Mental Restriction




Most individuals are familiar with physical restriction and what this looks like. Not allowing yourself to eat certain foods or food groups for any reason (barring a true medical necessity) seems simple enough to conceptualize. However, mental restriction can be just as likely as physical restriction to keep us stuck in a precarious cycle with our relationship to food, but can also be more challenging to wrap our heads around.

So what is mental restriction? Mental restriction is the thoughts related to food being "good", "bad", "off limits", "healthy", "unhealthy"... and the list goes on and on. You may be starting to nod your head and think hmm yeah this sounds familiar, so maybe I do struggle with mental restriction, and then wonder where it comes from? Mental restrictive thoughts about food are derived from the rules and belief system we've created around food and this culminates from many different places: those we spend time around, diet culture, media messaging, and more.


So how does mental restriction have the ability to keep us stuck in a pattern of restrained and unrestrained eating? Well, these thoughts can send the same kind of messages to our brain as physical restriction that informs our mind and body to anticipate restriction. Of course this can be tough to understand because you may be eating the very foods you have worked to eradicate physical restriction around, however if you are still experiencing mental restriction this may explain why you could still be struggling with binging and/or unrestrained eating.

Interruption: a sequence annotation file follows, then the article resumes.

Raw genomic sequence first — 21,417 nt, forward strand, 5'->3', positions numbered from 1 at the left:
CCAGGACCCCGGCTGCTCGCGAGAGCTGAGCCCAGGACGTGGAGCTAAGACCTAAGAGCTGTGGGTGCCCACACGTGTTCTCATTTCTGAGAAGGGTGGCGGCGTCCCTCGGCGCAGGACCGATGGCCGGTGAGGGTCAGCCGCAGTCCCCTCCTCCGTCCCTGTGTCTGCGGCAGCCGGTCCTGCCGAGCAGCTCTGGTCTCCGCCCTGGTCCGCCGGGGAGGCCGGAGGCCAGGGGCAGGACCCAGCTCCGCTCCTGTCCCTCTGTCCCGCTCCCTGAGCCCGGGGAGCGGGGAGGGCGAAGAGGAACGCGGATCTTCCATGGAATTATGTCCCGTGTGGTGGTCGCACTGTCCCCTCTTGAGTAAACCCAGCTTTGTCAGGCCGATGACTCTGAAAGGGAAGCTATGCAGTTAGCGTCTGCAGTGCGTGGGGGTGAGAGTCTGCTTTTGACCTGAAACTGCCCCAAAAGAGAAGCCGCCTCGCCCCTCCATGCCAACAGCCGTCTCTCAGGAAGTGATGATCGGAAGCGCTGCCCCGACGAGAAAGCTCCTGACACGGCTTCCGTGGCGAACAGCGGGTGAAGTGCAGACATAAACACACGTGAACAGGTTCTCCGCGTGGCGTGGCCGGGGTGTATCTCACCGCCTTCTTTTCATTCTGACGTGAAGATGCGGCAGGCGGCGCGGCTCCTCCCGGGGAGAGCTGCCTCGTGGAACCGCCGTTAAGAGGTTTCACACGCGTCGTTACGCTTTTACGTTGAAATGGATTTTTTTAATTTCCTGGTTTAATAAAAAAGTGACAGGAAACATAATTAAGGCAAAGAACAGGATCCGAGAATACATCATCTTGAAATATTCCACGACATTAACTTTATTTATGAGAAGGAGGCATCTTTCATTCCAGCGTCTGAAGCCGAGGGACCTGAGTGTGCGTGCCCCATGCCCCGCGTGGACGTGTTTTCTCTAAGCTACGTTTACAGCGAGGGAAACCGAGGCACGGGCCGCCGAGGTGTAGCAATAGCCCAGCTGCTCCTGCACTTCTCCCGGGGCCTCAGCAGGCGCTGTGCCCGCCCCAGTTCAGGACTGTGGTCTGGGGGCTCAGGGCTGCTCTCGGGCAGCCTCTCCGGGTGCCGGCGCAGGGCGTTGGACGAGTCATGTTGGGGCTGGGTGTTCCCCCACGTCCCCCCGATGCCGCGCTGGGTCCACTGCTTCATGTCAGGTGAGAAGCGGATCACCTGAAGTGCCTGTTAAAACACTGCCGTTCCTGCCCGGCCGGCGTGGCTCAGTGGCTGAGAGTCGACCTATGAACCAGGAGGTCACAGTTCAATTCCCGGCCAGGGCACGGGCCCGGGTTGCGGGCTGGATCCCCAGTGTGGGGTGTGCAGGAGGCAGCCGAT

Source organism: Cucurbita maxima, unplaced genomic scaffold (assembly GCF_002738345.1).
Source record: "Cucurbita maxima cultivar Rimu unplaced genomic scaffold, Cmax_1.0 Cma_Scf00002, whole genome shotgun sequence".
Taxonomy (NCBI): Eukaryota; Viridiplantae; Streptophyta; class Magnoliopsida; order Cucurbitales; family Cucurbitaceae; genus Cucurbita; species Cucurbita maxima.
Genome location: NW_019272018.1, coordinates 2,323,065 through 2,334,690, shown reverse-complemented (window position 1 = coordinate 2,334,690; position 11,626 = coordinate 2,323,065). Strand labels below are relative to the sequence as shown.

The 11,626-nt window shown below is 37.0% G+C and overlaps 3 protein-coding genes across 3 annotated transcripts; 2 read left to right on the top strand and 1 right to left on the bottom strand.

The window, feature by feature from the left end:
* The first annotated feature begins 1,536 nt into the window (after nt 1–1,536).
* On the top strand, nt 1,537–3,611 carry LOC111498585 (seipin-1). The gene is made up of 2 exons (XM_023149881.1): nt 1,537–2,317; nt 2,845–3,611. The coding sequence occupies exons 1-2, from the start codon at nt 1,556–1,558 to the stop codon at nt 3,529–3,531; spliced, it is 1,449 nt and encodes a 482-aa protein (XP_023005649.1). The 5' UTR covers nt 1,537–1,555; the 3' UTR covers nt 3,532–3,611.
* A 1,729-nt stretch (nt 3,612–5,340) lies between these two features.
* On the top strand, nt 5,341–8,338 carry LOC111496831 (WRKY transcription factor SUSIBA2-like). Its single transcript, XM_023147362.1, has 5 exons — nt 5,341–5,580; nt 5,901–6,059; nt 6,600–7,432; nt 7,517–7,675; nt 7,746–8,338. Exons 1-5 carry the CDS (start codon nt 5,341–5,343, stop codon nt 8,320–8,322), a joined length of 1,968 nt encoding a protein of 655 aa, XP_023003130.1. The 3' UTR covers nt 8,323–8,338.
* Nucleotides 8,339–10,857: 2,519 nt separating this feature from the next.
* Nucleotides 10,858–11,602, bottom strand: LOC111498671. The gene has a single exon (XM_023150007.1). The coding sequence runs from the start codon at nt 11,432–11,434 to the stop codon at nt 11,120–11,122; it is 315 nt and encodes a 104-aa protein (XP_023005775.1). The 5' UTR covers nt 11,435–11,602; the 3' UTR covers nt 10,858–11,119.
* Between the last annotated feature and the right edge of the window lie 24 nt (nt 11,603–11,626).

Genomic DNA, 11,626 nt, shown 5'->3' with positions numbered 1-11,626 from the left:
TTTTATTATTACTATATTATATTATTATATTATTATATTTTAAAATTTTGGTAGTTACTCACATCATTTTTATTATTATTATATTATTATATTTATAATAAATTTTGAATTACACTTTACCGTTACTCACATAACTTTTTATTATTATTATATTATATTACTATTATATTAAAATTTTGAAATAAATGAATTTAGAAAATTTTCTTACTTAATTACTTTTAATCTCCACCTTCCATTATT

At this point if you are thinking "yup, this totally happens to me", you are then probably curious about how to navigate and hopefully combat mental restriction? The first step is to begin to recognize when you're experiencing a mental restrictive thought. This takes time and patience so give yourself grace and kindness. As you start to bring more awareness to these thoughts you can then try to fact check and re-frame these thoughts. Here is an example:


Initial thought: I ate so bad today. I need to be better tomorrow.

Re-framed thought: Food is not "good" or "bad". I am not a "bad" person for eating certain foods. I do not need to "do better" tomorrow; what I need to do is continue working to listen to and trust my body, and give it the nourishment that it needs.

If that sounds difficult to do that's because it is! But again, it is a practice so it will take repetition and time to build your skillset around recognizing and re-framing these thoughts. But it is so important to try to remove any anticipatory restriction that can keep someone just as stuck in the pendulum swing of binging and restricting.